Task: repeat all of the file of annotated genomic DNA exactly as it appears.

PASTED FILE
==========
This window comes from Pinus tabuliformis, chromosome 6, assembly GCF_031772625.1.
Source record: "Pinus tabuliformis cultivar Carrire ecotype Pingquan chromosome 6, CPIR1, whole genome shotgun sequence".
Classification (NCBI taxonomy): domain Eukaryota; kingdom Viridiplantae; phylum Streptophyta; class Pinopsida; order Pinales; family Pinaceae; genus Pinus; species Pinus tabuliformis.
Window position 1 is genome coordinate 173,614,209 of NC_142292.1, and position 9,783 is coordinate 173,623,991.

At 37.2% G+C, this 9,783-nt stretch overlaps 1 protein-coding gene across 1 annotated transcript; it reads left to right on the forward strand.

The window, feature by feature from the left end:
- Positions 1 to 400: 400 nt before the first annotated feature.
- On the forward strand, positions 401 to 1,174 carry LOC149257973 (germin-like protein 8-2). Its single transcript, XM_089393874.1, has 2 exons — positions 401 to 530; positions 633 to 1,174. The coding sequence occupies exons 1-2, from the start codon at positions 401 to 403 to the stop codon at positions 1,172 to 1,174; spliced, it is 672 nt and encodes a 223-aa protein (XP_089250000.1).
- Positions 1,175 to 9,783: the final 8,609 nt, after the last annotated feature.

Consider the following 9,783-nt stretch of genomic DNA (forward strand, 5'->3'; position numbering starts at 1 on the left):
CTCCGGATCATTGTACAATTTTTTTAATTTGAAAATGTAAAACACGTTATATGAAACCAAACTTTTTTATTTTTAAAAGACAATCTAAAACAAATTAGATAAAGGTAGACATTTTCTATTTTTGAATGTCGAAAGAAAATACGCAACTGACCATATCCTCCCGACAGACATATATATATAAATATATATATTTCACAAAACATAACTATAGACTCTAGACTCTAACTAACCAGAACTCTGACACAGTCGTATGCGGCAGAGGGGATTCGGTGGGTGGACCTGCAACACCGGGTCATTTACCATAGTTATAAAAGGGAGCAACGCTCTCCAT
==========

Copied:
This window comes from Pinus tabuliformis, chromosome 6, assembly GCF_031772625.1.
Source record: "Pinus tabuliformis cultivar Carrire ecotype Pingquan chromosome 6, CPIR1, whole genome shotgun sequence".
Classification (NCBI taxonomy): domain Eukaryota; kingdom Viridiplantae; phylum Streptophyta; class Pinopsida; order Pinales; family Pinaceae; genus Pinus; species Pinus tabuliformis.
Window position 1 is genome coordinate 173,614,209 of NC_142292.1, and position 9,783 is coordinate 173,623,991.

At 37.2% G+C, this 9,783-nt stretch overlaps 1 protein-coding gene across 1 annotated transcript; it reads left to right on the forward strand.

The window, feature by feature from the left end:
- Positions 1 to 400: 400 nt before the first annotated feature.
- On the forward strand, positions 401 to 1,174 carry LOC149257973 (germin-like protein 8-2). Its single transcript, XM_089393874.1, has 2 exons — positions 401 to 530; positions 633 to 1,174. The coding sequence occupies exons 1-2, from the start codon at positions 401 to 403 to the stop codon at positions 1,172 to 1,174; spliced, it is 672 nt and encodes a 223-aa protein (XP_089250000.1).
- Positions 1,175 to 9,783: the final 8,609 nt, after the last annotated feature.

Consider the following 9,783-nt stretch of genomic DNA (forward strand, 5'->3'; position numbering starts at 1 on the left):
CTCCGGATCATTGTACAATTTTTTTAATTTGAAAATGTAAAACACGTTATATGAAACCAAACTTTTTTATTTTTAAAAGACAATCTAAAACAAATTAGATAAAGGTAGACATTTTCTATTTTTGAATGTCGAAAGAAAATACGCAACTGACCATATCCTCCCGACAGACATATATATATAAATATATATATTTCACAAAACATAACTATAGACTCTAGACTCTAACTAACCAGAACTCTGACACAGTCGTATGCGGCAGAGGGGATTCGGTGGGTGGACCTGCAACACCGGGTCATTTACCATAGTTATAAAAGGGAGCAACGCTCTCCAT